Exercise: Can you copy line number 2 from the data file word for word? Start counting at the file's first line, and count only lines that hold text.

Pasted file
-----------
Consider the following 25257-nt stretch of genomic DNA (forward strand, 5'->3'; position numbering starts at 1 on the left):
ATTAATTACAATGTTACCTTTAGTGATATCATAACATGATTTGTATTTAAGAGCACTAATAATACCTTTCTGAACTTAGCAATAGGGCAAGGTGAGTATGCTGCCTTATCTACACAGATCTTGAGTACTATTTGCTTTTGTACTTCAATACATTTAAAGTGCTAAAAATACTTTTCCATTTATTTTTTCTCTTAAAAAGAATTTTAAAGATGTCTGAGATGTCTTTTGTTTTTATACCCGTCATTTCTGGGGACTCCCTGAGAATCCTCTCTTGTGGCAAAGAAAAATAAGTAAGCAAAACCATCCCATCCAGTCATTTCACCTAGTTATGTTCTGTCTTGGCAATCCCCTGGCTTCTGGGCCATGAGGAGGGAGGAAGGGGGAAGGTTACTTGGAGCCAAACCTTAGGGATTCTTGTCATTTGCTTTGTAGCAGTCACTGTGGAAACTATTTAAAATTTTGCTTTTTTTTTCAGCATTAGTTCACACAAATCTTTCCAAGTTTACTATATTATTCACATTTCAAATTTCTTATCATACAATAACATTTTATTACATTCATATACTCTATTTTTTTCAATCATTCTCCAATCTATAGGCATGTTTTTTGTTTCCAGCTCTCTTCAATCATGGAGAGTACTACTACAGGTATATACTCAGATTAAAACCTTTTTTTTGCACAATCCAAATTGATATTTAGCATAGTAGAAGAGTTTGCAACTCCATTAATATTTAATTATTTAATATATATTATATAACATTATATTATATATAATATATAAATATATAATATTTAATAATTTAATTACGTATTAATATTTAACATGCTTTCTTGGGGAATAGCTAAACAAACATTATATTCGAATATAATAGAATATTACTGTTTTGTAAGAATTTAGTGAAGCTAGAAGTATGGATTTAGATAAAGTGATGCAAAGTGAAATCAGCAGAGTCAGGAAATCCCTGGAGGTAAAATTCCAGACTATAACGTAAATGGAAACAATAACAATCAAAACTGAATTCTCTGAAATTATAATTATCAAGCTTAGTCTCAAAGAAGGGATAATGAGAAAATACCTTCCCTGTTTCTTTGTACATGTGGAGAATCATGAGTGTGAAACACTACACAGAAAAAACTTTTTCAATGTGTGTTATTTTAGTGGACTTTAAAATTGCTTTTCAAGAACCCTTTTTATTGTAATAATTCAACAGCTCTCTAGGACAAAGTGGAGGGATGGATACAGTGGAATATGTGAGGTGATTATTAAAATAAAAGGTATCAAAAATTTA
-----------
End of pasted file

ATTAATTACAATGTTACCTTTAGTGATATCATAACATGATTTGTATTTAAGAGCACTAATAATACCTTTCTGAACTTAGCAATAGGGCAAGGTGAGTATGCTGCCTTATCTACACAGATCTTGAGTACTATTTGCTTTTGTACTTCAATACATTTAAAGTGCTAAAAATACTTTTCCATTTATTTTTTCTCTTAAAAAGAATTTTAAAGATGTCTGAGATGTCTTTTGTTTTTATACCCGTCATTTCTGGGGACTCCCTGAGAATCCTCTCTTGTGGCAAAGAAAAATAAGTAAGCAAAACCATCCCATCCAGTCATTTCACCTAGTTATGTTCTGTCTTGGCAATCCCCTGGCTTCTGGGCCATGAGGAGGGAGGAAGGGGGAAGGTTACTTGGAGCCAAACCTTAGGGATTCTTGTCATTTGCTTTGTAGCAGTCACTGTGGAAACTATTTAAAATTTTGCTTTTTTTTTCAGCATTAGTTCACACAAATCTTTCCAAGTTTACTATATTATTCACATTTCAAATTTCTTATCATACAATAACATTTTATTACATTCATATACTCTATTTTTTTCAATCATTCTCCAATCTATAGGCATGTTTTTTGTTTCCAGCTCTCTTCAATCATGGAGAGTACTACTACAGGTATATACTCAGATTAAAACCTTTTTTTTGCACAATCCAAATTGATATTTAGCATAGTAGAAGAGTTTGCAACTCCATTAATATTTAATTATTTAATATATATTATATAACATTATATTATATATAATATATAAATATATAATATTTAATAATTTAATTACGTATTAATATTTAACATGCTTTCTTGGGGAATAGCTAAACAAACATTATATTCGAATATAATAGAATATTACTGTTTTGTAAGAATTTAGTGAAGCTAGAAGTATGGATTTAGATAAAGTGATGCAAAGTGAAATCAGCAGAGTCAGGAAATCCCTGGAGGTAAAATTCCAGACTATAACGTAAATGGAAACAATAACAATCAAAACTGAATTCTCTGAAATTATAATTATCAAGCTTAGTCTCAAAGAAGGGATAATGAGAAAATACCTTCCCTGTTTCTTTGTACATGTGGAGAATCATGAGTGTGAAACACTACACAGAAAAAACTTTTTCAATGTGTGTTATTTTAGTGGACTTTAAAATTGCTTTTCAAGAACCCTTTTTATTGTAATAATTCAACAGCTCTCTAGGACAAAGTGGAGGGATGGATACAGTGGAATATGTGAGGTGATTATTAAAATAAAAGGTATCAAAAATTTA